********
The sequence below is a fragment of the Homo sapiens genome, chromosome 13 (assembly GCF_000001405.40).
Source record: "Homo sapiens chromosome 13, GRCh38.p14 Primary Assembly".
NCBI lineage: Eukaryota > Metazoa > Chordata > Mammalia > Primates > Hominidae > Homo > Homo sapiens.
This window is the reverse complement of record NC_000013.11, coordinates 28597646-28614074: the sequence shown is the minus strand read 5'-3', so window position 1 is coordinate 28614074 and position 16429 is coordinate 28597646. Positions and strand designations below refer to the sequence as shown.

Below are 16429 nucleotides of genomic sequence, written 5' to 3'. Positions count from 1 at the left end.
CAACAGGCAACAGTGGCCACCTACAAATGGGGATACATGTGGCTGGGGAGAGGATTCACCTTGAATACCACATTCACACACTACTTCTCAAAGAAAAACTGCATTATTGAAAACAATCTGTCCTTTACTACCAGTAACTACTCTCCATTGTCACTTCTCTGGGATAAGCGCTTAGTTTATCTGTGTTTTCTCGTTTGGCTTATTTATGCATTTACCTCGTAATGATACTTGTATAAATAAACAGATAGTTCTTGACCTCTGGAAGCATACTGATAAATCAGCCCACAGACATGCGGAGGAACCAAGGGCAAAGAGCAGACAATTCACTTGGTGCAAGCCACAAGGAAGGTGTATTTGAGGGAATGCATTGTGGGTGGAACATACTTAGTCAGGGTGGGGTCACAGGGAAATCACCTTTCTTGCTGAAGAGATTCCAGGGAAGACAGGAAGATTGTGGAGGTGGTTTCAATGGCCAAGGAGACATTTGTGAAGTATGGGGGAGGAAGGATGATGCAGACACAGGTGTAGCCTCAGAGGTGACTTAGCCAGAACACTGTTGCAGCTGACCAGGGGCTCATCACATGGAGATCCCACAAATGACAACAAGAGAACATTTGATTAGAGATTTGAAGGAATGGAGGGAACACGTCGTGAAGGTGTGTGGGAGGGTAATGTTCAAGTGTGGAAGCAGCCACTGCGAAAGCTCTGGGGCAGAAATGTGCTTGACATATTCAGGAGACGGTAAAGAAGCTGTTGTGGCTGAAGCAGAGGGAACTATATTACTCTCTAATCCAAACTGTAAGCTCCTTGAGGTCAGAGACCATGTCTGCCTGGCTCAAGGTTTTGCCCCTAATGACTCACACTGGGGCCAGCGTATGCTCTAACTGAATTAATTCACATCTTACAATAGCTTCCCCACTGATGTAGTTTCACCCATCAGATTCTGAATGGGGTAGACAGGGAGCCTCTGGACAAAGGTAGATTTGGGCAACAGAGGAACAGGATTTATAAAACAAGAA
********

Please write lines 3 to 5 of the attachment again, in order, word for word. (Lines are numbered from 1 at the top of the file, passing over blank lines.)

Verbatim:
NCBI lineage: Eukaryota > Metazoa > Chordata > Mammalia > Primates > Hominidae > Homo > Homo sapiens.
This window is the reverse complement of record NC_000013.11, coordinates 28597646-28614074: the sequence shown is the minus strand read 5'-3', so window position 1 is coordinate 28614074 and position 16429 is coordinate 28597646. Positions and strand designations below refer to the sequence as shown.

Below are 16429 nucleotides of genomic sequence, written 5' to 3'. Positions count from 1 at the left end.